Facebook has been sharply criticised by European data protection officials for putting users’ privacy at risk with changes to its service.
Officials advising the European Commission said in a letter to the social networking company that changes to its default settings made last December were “unacceptable”.
It is the strongest rebuke yet for the US company from European data protection officials and indicates an increasing willingness to crack down on privacy violations.
Officials said Facebook needed default settings that ensured only selected contacts could see user profiles. Users should be able to choose explicitly whether their information could be accessed by search engines.
Facebook’s changes in December meant that users’ profiles were made accessible to others by default, and certain aspects – such as lists of friends – were impossible to keep private.
Richard Allan, Facebook’s director of public policy in Europe, said he was considering the company’s response to the letter. Facebook has made a few adjustments to address privacy concerns raised by European regulators in the past, but he said there could be some areas where the company would be unwilling to compromise.
For example, European data authorities have wanted users to be able to log on to social networking sites under pseudonyms – something that is enshrined in German law. However, this went against Facebook’s principles, which require all users to register under their real names, Mr Allan said.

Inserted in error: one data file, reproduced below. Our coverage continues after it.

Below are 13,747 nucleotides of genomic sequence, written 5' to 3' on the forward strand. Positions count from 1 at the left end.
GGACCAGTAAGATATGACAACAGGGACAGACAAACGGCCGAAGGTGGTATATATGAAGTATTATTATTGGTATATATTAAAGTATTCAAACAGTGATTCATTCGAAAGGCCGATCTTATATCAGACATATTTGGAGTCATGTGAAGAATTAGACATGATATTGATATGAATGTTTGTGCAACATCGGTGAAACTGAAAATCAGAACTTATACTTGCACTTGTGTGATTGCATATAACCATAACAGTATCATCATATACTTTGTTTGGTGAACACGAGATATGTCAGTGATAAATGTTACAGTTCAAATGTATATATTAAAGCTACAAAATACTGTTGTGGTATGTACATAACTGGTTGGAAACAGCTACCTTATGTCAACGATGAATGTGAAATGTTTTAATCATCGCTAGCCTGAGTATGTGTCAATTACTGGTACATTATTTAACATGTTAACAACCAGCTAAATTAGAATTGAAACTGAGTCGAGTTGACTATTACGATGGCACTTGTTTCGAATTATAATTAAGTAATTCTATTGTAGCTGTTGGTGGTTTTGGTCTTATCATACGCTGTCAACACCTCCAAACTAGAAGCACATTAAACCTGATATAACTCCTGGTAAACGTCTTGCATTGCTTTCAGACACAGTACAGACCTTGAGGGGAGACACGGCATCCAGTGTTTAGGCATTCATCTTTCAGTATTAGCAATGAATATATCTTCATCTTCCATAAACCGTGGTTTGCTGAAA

“We would argue that it is not appropriate for us to allow this,” he said.
Facebook is encouraging users to share increasing amounts of information as it competes with sites like Twitter and seeks new kinds of advertising deals.
The social networking site, which has more than 400m users, has faced a barrage of criticism on both sides of the Atlantic. In the US, the Electronic Privacy Information Center filed a complaint over the December changes with the Federal Trade Commission, and FTC commissioners recently criticised Facebook for not doing more to protect users.
In Canada, the company was forced to make changes to its data policies after being threatened with court action by the country’s privacy commissioner.
Viviane Reding, the European Union’s information society commissioner, has warned social networking sites that they must do more to protect minors or face legislation.
The latest letter to Facebook is from the Article 29 Working Party, an influential group of data protection officials from 31 countries, which advises the European Commission on privacy matters.